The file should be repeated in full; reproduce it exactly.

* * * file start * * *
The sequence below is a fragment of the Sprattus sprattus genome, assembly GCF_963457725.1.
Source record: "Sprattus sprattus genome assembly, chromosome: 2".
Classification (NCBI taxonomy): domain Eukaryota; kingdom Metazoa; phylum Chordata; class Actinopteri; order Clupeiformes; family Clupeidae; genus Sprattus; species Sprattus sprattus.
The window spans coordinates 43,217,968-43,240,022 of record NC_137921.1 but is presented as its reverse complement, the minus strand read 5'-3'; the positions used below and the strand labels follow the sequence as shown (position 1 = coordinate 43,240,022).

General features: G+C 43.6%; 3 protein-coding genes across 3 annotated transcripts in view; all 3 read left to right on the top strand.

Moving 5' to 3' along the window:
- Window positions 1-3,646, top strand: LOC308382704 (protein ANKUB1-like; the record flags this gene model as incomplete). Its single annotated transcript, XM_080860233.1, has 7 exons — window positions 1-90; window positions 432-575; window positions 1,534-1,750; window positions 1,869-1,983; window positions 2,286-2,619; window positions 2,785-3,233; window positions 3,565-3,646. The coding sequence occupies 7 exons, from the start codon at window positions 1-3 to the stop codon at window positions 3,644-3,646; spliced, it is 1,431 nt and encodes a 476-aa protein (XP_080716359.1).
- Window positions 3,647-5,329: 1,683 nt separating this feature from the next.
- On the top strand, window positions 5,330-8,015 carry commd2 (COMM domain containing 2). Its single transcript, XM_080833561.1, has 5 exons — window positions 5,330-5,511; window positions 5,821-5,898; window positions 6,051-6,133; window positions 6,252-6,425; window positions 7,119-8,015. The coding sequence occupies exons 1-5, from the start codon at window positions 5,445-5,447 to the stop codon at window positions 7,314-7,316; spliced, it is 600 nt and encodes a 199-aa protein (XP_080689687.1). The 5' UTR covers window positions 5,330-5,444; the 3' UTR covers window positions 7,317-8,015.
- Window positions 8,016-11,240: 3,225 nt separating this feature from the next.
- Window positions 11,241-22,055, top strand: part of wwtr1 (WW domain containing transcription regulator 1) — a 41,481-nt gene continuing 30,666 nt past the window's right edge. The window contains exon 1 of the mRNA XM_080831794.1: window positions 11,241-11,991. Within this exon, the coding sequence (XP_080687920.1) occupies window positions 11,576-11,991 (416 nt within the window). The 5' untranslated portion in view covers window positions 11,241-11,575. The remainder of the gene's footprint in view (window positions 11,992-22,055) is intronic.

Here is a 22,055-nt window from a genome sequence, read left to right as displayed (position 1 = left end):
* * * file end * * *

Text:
The sequence below is a fragment of the Sprattus sprattus genome, assembly GCF_963457725.1.
Source record: "Sprattus sprattus genome assembly, chromosome: 2".
Classification (NCBI taxonomy): domain Eukaryota; kingdom Metazoa; phylum Chordata; class Actinopteri; order Clupeiformes; family Clupeidae; genus Sprattus; species Sprattus sprattus.
The window spans coordinates 43,217,968-43,240,022 of record NC_137921.1 but is presented as its reverse complement, the minus strand read 5'-3'; the positions used below and the strand labels follow the sequence as shown (position 1 = coordinate 43,240,022).

General features: G+C 43.6%; 3 protein-coding genes across 3 annotated transcripts in view; all 3 read left to right on the top strand.

Moving 5' to 3' along the window:
- Window positions 1-3,646, top strand: LOC308382704 (protein ANKUB1-like; the record flags this gene model as incomplete). Its single annotated transcript, XM_080860233.1, has 7 exons — window positions 1-90; window positions 432-575; window positions 1,534-1,750; window positions 1,869-1,983; window positions 2,286-2,619; window positions 2,785-3,233; window positions 3,565-3,646. The coding sequence occupies 7 exons, from the start codon at window positions 1-3 to the stop codon at window positions 3,644-3,646; spliced, it is 1,431 nt and encodes a 476-aa protein (XP_080716359.1).
- Window positions 3,647-5,329: 1,683 nt separating this feature from the next.
- On the top strand, window positions 5,330-8,015 carry commd2 (COMM domain containing 2). Its single transcript, XM_080833561.1, has 5 exons — window positions 5,330-5,511; window positions 5,821-5,898; window positions 6,051-6,133; window positions 6,252-6,425; window positions 7,119-8,015. The coding sequence occupies exons 1-5, from the start codon at window positions 5,445-5,447 to the stop codon at window positions 7,314-7,316; spliced, it is 600 nt and encodes a 199-aa protein (XP_080689687.1). The 5' UTR covers window positions 5,330-5,444; the 3' UTR covers window positions 7,317-8,015.
- Window positions 8,016-11,240: 3,225 nt separating this feature from the next.
- Window positions 11,241-22,055, top strand: part of wwtr1 (WW domain containing transcription regulator 1) — a 41,481-nt gene continuing 30,666 nt past the window's right edge. The window contains exon 1 of the mRNA XM_080831794.1: window positions 11,241-11,991. Within this exon, the coding sequence (XP_080687920.1) occupies window positions 11,576-11,991 (416 nt within the window). The 5' untranslated portion in view covers window positions 11,241-11,575. The remainder of the gene's footprint in view (window positions 11,992-22,055) is intronic.

Here is a 22,055-nt window from a genome sequence, read left to right as displayed (position 1 = left end):